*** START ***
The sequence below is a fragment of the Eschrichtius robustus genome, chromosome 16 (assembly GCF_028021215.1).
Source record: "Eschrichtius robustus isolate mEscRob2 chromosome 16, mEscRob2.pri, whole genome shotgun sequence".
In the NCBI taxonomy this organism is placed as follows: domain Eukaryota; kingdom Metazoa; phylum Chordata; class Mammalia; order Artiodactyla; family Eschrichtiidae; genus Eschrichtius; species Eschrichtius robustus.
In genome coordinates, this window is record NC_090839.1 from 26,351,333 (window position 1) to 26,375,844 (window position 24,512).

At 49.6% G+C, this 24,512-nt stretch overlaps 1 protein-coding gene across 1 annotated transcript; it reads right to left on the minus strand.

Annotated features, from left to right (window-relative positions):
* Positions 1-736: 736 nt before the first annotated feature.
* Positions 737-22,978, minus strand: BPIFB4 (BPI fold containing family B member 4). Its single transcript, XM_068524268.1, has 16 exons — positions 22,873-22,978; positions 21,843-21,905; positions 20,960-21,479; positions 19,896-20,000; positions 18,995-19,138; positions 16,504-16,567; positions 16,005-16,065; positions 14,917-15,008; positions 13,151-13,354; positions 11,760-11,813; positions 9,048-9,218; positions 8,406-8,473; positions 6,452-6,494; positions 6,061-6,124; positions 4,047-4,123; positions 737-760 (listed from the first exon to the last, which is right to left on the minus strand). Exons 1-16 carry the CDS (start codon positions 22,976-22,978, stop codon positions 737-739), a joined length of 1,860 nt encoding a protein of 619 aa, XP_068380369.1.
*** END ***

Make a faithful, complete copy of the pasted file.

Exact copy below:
The sequence below is a fragment of the Eschrichtius robustus genome, chromosome 16 (assembly GCF_028021215.1).
Source record: "Eschrichtius robustus isolate mEscRob2 chromosome 16, mEscRob2.pri, whole genome shotgun sequence".
In the NCBI taxonomy this organism is placed as follows: domain Eukaryota; kingdom Metazoa; phylum Chordata; class Mammalia; order Artiodactyla; family Eschrichtiidae; genus Eschrichtius; species Eschrichtius robustus.
In genome coordinates, this window is record NC_090839.1 from 26,351,333 (window position 1) to 26,375,844 (window position 24,512).

At 49.6% G+C, this 24,512-nt stretch overlaps 1 protein-coding gene across 1 annotated transcript; it reads right to left on the minus strand.

Annotated features, from left to right (window-relative positions):
* Positions 1-736: 736 nt before the first annotated feature.
* Positions 737-22,978, minus strand: BPIFB4 (BPI fold containing family B member 4). Its single transcript, XM_068524268.1, has 16 exons — positions 22,873-22,978; positions 21,843-21,905; positions 20,960-21,479; positions 19,896-20,000; positions 18,995-19,138; positions 16,504-16,567; positions 16,005-16,065; positions 14,917-15,008; positions 13,151-13,354; positions 11,760-11,813; positions 9,048-9,218; positions 8,406-8,473; positions 6,452-6,494; positions 6,061-6,124; positions 4,047-4,123; positions 737-760 (listed from the first exon to the last, which is right to left on the minus strand). Exons 1-16 carry the CDS (start codon positions 22,976-22,978, stop codon positions 737-739), a joined length of 1,860 nt encoding a protein of 619 aa, XP_068380369.1.